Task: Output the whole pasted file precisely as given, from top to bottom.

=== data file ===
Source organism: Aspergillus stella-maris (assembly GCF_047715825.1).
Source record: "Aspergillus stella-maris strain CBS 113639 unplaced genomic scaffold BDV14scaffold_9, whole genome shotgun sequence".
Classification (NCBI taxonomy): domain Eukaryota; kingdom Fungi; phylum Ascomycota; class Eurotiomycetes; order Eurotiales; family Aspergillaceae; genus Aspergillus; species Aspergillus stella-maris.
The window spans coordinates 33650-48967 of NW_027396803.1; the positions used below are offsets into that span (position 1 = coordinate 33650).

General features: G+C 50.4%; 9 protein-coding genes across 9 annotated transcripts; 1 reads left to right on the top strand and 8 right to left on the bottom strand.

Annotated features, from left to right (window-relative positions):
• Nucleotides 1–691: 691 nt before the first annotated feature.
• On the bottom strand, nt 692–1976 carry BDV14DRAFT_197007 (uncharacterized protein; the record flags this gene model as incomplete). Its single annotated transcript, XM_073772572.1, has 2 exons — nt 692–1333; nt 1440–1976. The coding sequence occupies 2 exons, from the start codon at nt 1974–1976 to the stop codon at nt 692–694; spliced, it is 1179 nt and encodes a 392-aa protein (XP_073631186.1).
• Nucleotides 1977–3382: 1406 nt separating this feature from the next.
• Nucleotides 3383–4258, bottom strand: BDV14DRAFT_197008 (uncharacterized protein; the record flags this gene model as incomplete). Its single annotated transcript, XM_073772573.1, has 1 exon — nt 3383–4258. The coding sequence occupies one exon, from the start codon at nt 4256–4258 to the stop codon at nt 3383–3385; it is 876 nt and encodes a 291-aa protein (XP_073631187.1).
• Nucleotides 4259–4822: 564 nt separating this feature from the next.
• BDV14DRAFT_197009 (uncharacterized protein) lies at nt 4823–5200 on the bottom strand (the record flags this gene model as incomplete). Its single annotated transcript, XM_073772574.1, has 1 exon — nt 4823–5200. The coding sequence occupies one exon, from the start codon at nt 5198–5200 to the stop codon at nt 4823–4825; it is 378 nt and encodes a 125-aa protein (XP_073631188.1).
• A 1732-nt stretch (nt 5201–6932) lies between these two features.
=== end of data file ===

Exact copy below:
Source organism: Aspergillus stella-maris (assembly GCF_047715825.1).
Source record: "Aspergillus stella-maris strain CBS 113639 unplaced genomic scaffold BDV14scaffold_9, whole genome shotgun sequence".
Classification (NCBI taxonomy): domain Eukaryota; kingdom Fungi; phylum Ascomycota; class Eurotiomycetes; order Eurotiales; family Aspergillaceae; genus Aspergillus; species Aspergillus stella-maris.
The window spans coordinates 33650-48967 of NW_027396803.1; the positions used below are offsets into that span (position 1 = coordinate 33650).

General features: G+C 50.4%; 9 protein-coding genes across 9 annotated transcripts; 1 reads left to right on the top strand and 8 right to left on the bottom strand.

Annotated features, from left to right (window-relative positions):
• Nucleotides 1–691: 691 nt before the first annotated feature.
• On the bottom strand, nt 692–1976 carry BDV14DRAFT_197007 (uncharacterized protein; the record flags this gene model as incomplete). Its single annotated transcript, XM_073772572.1, has 2 exons — nt 692–1333; nt 1440–1976. The coding sequence occupies 2 exons, from the start codon at nt 1974–1976 to the stop codon at nt 692–694; spliced, it is 1179 nt and encodes a 392-aa protein (XP_073631186.1).
• Nucleotides 1977–3382: 1406 nt separating this feature from the next.
• Nucleotides 3383–4258, bottom strand: BDV14DRAFT_197008 (uncharacterized protein; the record flags this gene model as incomplete). Its single annotated transcript, XM_073772573.1, has 1 exon — nt 3383–4258. The coding sequence occupies one exon, from the start codon at nt 4256–4258 to the stop codon at nt 3383–3385; it is 876 nt and encodes a 291-aa protein (XP_073631187.1).
• Nucleotides 4259–4822: 564 nt separating this feature from the next.
• BDV14DRAFT_197009 (uncharacterized protein) lies at nt 4823–5200 on the bottom strand (the record flags this gene model as incomplete). Its single annotated transcript, XM_073772574.1, has 1 exon — nt 4823–5200. The coding sequence occupies one exon, from the start codon at nt 5198–5200 to the stop codon at nt 4823–4825; it is 378 nt and encodes a 125-aa protein (XP_073631188.1).
• A 1732-nt stretch (nt 5201–6932) lies between these two features.